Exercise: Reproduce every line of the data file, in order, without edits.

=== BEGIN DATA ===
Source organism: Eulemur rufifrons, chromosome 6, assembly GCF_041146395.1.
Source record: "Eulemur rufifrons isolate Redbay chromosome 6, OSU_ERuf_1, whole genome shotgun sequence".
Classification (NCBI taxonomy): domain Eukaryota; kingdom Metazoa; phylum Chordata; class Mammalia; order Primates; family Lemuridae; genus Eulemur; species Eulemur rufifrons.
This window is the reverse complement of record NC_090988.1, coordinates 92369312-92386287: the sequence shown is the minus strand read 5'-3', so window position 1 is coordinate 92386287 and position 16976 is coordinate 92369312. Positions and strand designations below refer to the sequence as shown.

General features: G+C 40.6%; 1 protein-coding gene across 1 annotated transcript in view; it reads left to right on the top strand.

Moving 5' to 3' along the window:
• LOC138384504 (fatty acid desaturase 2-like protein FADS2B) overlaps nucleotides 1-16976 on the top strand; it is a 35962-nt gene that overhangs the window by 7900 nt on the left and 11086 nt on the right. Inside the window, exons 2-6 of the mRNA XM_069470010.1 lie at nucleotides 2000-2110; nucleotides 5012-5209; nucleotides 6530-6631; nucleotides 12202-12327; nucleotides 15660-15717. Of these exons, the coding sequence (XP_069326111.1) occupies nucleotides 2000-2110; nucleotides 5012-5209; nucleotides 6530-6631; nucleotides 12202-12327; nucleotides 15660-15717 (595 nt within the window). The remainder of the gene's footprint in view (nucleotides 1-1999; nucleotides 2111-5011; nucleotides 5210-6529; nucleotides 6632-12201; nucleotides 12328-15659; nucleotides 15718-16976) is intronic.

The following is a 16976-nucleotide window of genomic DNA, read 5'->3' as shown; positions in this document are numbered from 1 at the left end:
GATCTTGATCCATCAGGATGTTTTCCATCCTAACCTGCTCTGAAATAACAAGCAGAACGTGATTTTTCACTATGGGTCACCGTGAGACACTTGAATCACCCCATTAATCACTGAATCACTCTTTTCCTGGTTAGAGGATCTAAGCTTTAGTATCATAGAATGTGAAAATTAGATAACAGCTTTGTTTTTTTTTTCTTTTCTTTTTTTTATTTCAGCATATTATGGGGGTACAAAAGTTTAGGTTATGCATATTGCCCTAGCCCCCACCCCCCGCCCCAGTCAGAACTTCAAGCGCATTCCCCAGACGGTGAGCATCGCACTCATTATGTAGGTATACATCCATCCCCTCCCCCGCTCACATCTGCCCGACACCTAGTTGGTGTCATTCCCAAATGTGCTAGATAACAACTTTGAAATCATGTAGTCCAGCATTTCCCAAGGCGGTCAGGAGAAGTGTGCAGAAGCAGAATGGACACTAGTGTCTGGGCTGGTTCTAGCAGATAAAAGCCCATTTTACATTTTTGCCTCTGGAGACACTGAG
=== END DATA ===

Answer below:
Source organism: Eulemur rufifrons, chromosome 6, assembly GCF_041146395.1.
Source record: "Eulemur rufifrons isolate Redbay chromosome 6, OSU_ERuf_1, whole genome shotgun sequence".
Classification (NCBI taxonomy): domain Eukaryota; kingdom Metazoa; phylum Chordata; class Mammalia; order Primates; family Lemuridae; genus Eulemur; species Eulemur rufifrons.
This window is the reverse complement of record NC_090988.1, coordinates 92369312-92386287: the sequence shown is the minus strand read 5'-3', so window position 1 is coordinate 92386287 and position 16976 is coordinate 92369312. Positions and strand designations below refer to the sequence as shown.

General features: G+C 40.6%; 1 protein-coding gene across 1 annotated transcript in view; it reads left to right on the top strand.

Moving 5' to 3' along the window:
• LOC138384504 (fatty acid desaturase 2-like protein FADS2B) overlaps nucleotides 1-16976 on the top strand; it is a 35962-nt gene that overhangs the window by 7900 nt on the left and 11086 nt on the right. Inside the window, exons 2-6 of the mRNA XM_069470010.1 lie at nucleotides 2000-2110; nucleotides 5012-5209; nucleotides 6530-6631; nucleotides 12202-12327; nucleotides 15660-15717. Of these exons, the coding sequence (XP_069326111.1) occupies nucleotides 2000-2110; nucleotides 5012-5209; nucleotides 6530-6631; nucleotides 12202-12327; nucleotides 15660-15717 (595 nt within the window). The remainder of the gene's footprint in view (nucleotides 1-1999; nucleotides 2111-5011; nucleotides 5210-6529; nucleotides 6632-12201; nucleotides 12328-15659; nucleotides 15718-16976) is intronic.

The following is a 16976-nucleotide window of genomic DNA, read 5'->3' as shown; positions in this document are numbered from 1 at the left end:
GATCTTGATCCATCAGGATGTTTTCCATCCTAACCTGCTCTGAAATAACAAGCAGAACGTGATTTTTCACTATGGGTCACCGTGAGACACTTGAATCACCCCATTAATCACTGAATCACTCTTTTCCTGGTTAGAGGATCTAAGCTTTAGTATCATAGAATGTGAAAATTAGATAACAGCTTTGTTTTTTTTTTCTTTTCTTTTTTTTATTTCAGCATATTATGGGGGTACAAAAGTTTAGGTTATGCATATTGCCCTAGCCCCCACCCCCCGCCCCAGTCAGAACTTCAAGCGCATTCCCCAGACGGTGAGCATCGCACTCATTATGTAGGTATACATCCATCCCCTCCCCCGCTCACATCTGCCCGACACCTAGTTGGTGTCATTCCCAAATGTGCTAGATAACAACTTTGAAATCATGTAGTCCAGCATTTCCCAAGGCGGTCAGGAGAAGTGTGCAGAAGCAGAATGGACACTAGTGTCTGGGCTGGTTCTAGCAGATAAAAGCCCATTTTACATTTTTGCCTCTGGAGACACTGAG